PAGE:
It’s an old chestnut dealing with the legal profession: Question: What do you call 400 lawyers at the bottom of the Pacific Ocean?
Answer: A great start.
Actually, the same sentiment is expressed about journalists — on a regular basis, simply read our online comments at the bottom of stories on SanLuisObispo.com.
No, I don’t subscribe to the 400-lawyers-at-the-bottom-of-the-Pacific view, especially after having met Jennifer Alton of the San Luis Obispo law firm of Alton & Allen.
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You may recall a column I wrote about Shirley Goetz about a year ago. It was an account of a woman who continues to suffer through the effects of a near-deadly accident that happened more than 20 years ago; how during that time she neglected to pay two minor traffic tickets to the city of Phoenix, and who, 19 years later — while living on less than $900 a month in Social Security Insurance, with half of that going to subsidized housing — had her license suspended in lieu of paying $900 in fines for those tickets.
Without a car, she would have been unable to make doctor appointments or travel out of the area for a much-needed hip replacement.
Well, the morning that the column ran, I got a call from Jennifer (and a dozen other generous attorneys countywide who wanted to help). She not only offered her services pro bono, she said she wanted to pay the fine in total — that morning! By 11:15 a.m. Thursday morning, the two traffic tickets, now totaling $907, were paid and the state of Arizona was satisfied, after 19 years.
Why did Jennifer — and so many other lawyers — feel compelled to step up to the plate for a perfect stranger? Therein lies the essence of Jennifer’s character.
“It absolutely called to me to do this,” she said at the time. “I came from extreme adversity, daughter of a single mom who lived in public housing projects in New York City and then L.A. I knew extreme financial adversity.”
The very first morning of law school, a professor asked for his students to write down why they were there.
“I wrote that it was my hope that with the knowledge I gain, I can go forward to make a difference in the lives of others.”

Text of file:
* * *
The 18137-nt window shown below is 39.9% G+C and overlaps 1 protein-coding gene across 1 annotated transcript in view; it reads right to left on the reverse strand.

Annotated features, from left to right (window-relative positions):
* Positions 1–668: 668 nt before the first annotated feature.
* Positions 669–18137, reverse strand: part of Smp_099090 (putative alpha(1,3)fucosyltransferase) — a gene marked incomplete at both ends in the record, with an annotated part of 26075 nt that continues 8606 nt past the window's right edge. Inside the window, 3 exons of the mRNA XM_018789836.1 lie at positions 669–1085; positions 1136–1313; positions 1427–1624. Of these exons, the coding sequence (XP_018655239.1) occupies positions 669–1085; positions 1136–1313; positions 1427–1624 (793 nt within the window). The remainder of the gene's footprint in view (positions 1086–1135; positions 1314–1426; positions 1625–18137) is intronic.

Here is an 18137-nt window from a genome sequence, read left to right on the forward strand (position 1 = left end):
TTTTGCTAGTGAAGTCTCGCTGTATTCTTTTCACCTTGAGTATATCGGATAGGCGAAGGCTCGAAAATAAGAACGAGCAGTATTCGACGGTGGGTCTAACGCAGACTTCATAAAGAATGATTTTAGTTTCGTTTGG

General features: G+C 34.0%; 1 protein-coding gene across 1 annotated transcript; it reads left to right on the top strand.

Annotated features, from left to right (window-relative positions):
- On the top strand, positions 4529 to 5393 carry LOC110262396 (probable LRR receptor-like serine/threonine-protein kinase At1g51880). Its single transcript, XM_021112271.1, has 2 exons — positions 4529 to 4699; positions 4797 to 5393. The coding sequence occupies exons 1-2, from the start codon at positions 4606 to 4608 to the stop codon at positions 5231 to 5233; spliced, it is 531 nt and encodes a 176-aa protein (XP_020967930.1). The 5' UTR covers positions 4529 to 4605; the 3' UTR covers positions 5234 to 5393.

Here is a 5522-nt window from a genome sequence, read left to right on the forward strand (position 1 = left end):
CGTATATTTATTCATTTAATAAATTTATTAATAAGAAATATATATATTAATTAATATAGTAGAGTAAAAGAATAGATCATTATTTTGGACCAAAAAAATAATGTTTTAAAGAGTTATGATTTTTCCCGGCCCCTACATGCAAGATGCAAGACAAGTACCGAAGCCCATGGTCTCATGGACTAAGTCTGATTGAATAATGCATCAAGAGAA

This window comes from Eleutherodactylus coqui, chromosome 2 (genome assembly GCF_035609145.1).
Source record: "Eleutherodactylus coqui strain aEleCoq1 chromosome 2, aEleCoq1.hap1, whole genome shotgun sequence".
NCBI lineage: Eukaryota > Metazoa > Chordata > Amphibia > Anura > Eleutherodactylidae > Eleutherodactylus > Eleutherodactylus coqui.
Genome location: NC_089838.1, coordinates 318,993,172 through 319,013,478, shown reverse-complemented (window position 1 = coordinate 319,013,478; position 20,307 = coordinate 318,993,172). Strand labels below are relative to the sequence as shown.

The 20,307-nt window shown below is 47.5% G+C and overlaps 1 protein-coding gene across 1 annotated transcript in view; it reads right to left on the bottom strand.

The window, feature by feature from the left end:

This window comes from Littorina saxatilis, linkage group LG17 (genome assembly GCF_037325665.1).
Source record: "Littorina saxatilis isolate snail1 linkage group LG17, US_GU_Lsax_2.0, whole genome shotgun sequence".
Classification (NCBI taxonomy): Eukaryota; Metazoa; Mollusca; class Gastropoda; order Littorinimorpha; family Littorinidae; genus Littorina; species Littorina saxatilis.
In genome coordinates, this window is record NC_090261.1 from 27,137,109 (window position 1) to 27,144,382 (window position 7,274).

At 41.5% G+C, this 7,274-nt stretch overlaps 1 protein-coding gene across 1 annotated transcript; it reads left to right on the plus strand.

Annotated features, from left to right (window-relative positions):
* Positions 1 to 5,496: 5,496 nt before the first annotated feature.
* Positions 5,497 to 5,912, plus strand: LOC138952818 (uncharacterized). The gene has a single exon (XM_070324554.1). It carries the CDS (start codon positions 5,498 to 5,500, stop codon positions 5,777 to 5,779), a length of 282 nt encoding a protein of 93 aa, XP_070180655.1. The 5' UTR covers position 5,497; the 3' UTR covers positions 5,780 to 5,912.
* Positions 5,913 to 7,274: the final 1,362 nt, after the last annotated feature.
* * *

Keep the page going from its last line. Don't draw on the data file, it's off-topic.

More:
She still has that little note to check periodically for renewed faith and inspiration.
“I want my life to be used for the best and highest good.”
So she works with the Literacy Council and volunteers her time in the student-oriented Mock Trial program.
“If we just get outside ourselves, that’s where the depth of life is. Because at the end, it won’t matter what your bank account is. It’s how we help out the Shirleys of the world.
I’m a lawyer, woman and blonde. If I took things too seriously, I wouldn’t walk out the front door. I want to make a difference in my life. I too have stumbled from grace, but we’re far more alike than different.”
Her latest venture perfectly captures those sentiments; it’s a film called “Passion & Purpose,” a documentary of interviews that explores three questions: What brought you to your profession? What is your vision for that profession in 100 years? What would you write in a letter to the next “you”?
Her purpose in creating a film with such far-reaching questions is twofold: “The questions of today provide the insight for tomorrow, and we all want our voice to be heard and for it to have mattered that we lived.”
Toward that end, a copy of the film will be placed in a time capsule in October when the San Luis Obispo Masonic Lodge opens its 100-year-old time capsule. The old switcheroo, as it were.
And voices of passion and purpose — voices that come from all walks of life such as Bailey Brown’s, athletic director at Mission College Prep, whose vision for a century from now is that more women will be coaching athletics, “because I really believe that young women need that role model.”
Or Michael Blank, Esq., directing attorney for California Rural Legal Assistance, whose thoughts run to, “When we work together as a community, as service providers or just as mere humans, it gets better.”
The sequences of some interviews I’ve watched do reflect profound wisdom, honed through the deeply thoughtful passion and purpose of these people’s lives — all expertly filmed and edited by Molly Kiely, a Central Coast native who spent 13 years in the film business in Los Angeles. Owner of Bright Age Productions, Molly has returned to her roots.
Now, if this project sounds like something you want to be a part of, Jennifer and Molly are looking for associate producers. Toward that end, contact Jennifer at Jalton23@yahoo.com or call her at 805-709-1248.
Extraordinary project, extraordinarily passionate and purpose-driven people.